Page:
Latest Articles

author-avatar
Harrison joined Savings in 2020. He is a journalist with more than four years of experience, with previous stints at News Corp and financial comparison site Canstar. With a keen interest in personal finance, Harrison is passionate about helping consumers make more informed financial decisions.

Collections:

Get free insights & tips monthly

By subscribing you agree to the Savings Privacy Policy

Loading data please wait...

{{returnData.productName}}

Overview

Current Rate

{{returnData.currentRate | percentage:2}}

Comparison Rate*

{{returnData.comparisonRate | percentage:2}}

Rate Type

{{returnData.rateType}}

Advertised Rate

{{returnData.advertisedInterestRate}}

Comparison Rate*

{{returnData.comparisonRate}}

Monthly Repayment

{{returnData.monthlyRepayment}}

Interest Type

{{returnData.interestType}}

Total Interest Rate

{{returnData.totalInterestRate | percentage:2}}

Base Interest Rate

{{returnData.baseInterestRate | percentage:2}}

Bonus Interest Rate

{{returnData.bonusInterestRate | percentage:2}}

Total Interest Rate

{{returnData.totalInterestRate | percentage:2}}

Introductory Rate

{{returnData.introductoryRate | percentage:2}}

Introductory Term

{{returnData.introductoryTerm}}

Base Interest Rate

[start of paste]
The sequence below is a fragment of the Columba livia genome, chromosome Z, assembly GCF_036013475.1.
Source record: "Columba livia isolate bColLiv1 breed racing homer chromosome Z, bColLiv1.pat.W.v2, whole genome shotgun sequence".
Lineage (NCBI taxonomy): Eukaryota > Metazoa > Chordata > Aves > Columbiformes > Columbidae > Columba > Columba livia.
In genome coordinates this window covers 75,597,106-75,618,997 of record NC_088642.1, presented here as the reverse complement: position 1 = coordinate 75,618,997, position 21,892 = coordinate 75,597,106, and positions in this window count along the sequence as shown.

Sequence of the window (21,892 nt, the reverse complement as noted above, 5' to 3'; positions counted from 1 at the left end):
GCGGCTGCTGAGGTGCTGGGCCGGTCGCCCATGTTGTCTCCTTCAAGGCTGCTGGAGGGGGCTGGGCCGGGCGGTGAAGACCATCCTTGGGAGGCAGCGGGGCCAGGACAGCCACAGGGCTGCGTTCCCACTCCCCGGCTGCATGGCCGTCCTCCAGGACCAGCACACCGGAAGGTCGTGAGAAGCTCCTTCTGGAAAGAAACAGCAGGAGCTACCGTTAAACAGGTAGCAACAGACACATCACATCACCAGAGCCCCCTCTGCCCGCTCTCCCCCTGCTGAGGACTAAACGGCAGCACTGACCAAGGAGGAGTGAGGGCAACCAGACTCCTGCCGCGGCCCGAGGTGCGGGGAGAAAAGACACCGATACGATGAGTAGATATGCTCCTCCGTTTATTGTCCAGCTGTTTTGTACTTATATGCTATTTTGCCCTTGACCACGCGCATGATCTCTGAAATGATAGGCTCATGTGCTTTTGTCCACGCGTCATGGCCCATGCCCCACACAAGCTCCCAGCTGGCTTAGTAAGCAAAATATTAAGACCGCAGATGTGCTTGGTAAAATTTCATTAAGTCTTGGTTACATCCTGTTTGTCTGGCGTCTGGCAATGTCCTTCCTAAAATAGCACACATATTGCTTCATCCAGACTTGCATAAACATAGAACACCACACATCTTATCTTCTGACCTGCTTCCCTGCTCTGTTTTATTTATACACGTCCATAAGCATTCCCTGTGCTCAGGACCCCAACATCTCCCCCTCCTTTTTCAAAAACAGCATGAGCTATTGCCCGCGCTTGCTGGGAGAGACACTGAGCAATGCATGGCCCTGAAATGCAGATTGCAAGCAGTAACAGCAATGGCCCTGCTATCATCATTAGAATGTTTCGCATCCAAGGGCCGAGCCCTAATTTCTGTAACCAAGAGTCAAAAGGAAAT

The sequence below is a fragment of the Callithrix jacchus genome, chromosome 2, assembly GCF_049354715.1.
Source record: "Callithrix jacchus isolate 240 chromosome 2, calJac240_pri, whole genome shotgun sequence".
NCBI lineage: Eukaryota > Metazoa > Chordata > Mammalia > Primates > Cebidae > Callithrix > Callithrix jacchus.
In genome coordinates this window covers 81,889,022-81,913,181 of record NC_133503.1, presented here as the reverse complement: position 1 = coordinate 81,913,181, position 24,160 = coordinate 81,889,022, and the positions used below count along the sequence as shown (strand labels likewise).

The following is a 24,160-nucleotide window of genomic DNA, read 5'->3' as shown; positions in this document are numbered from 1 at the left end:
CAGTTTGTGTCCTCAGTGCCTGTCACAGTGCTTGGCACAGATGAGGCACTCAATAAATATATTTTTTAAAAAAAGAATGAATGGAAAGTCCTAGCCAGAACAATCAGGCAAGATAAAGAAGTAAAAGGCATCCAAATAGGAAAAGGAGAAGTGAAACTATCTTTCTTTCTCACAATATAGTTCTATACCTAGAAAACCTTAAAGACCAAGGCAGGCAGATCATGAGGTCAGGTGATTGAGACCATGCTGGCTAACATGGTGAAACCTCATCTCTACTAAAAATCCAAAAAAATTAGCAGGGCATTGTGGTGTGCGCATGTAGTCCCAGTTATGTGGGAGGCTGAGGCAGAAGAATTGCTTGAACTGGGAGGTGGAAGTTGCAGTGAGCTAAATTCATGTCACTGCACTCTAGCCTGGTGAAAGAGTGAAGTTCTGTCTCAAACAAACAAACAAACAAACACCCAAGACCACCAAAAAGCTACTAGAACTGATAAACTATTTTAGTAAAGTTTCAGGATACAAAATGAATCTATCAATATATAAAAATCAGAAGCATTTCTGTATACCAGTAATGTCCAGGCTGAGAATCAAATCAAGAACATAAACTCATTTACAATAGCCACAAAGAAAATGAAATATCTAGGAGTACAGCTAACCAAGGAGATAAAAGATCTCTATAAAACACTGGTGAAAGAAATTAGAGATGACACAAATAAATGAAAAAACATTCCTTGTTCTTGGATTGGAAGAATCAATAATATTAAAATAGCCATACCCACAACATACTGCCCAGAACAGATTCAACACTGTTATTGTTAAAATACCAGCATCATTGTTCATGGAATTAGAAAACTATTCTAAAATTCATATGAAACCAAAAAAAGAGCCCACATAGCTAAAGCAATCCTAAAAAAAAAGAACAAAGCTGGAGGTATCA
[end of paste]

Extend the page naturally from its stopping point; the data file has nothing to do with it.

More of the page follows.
{{returnData.baseInterestRate | percentage:2}}

Term

{{returnData.term}}

Advertised Interest Rate

{{returnData.advertisedInterestRate | percentage:2}}

Interest Frequency

{{returnData.interestFrequency}}


Fees and Features

Ongoing Annualised Fee

{{returnData.annualFee}}

Upfront Fee

{{returnData.upfrontFee}}

Offset Account

Redraw

Principal & Interest

Interest Only

N/A{{returnData.interestOnly}}

Max loan to value ratio (LVR)

{{returnData.maxLVR | percentage:0}}

Lump sum repayments

N/A

Additional repayments

Maximum Loan Term

{{returnData.maximumLoanTerm}}

Upfront Fee

${{returnData.upfrontFee}}

Ongoing Monthly Fee

{{returnData.ongoingFees}}

Early Repayment Fee Applies

N/A

Vehicle Types

{{returnData.vehicleType}}

Maximum Vehicle Age

{{returnData.maximumVehicleAge}}

Pre Approval Available

N/A

Online Application

N/A

Account Keeping Fee

{{returnData.accountKeepingFee}}

Minimum Monthly Deposit

{{returnData.minMonthlyDeposit}}

Linked Account Required

N/A

Interest Calculated

{{returnData.interestCalculated}}

Interest Paid

{{returnData.interestPaid}}

Online Application

N/A

ATM

N/A

EFTPOS

N/A

Account Keeping Fee

{{returnData.accountKeepingFee}}

Minimum Monthly Deposit

{{returnData.minMonthlyDeposit}}

Linked Account Required

N/A

Interest Calculated

{{returnData.interestCalculated}}

Interest Paid

{{returnData.interestPaid}}

Online Application

N/A

ATM

N/A

EFTPOS

N/A

Minimum Deposit

{{returnData.minDeposit | currency : '$' : 0}}

Upfront Fees

{{returnData.upfrontFee | currency : '$' : 0}}

Annual Fees

{{returnData.annualFee | currency : '$' : 0}}

Notice Period to Withdraw

{{returnData.noticePeriodToWithdraw}}

Online Application

N/A

Automatic Rollover

N/A

Maturity Alert

N/A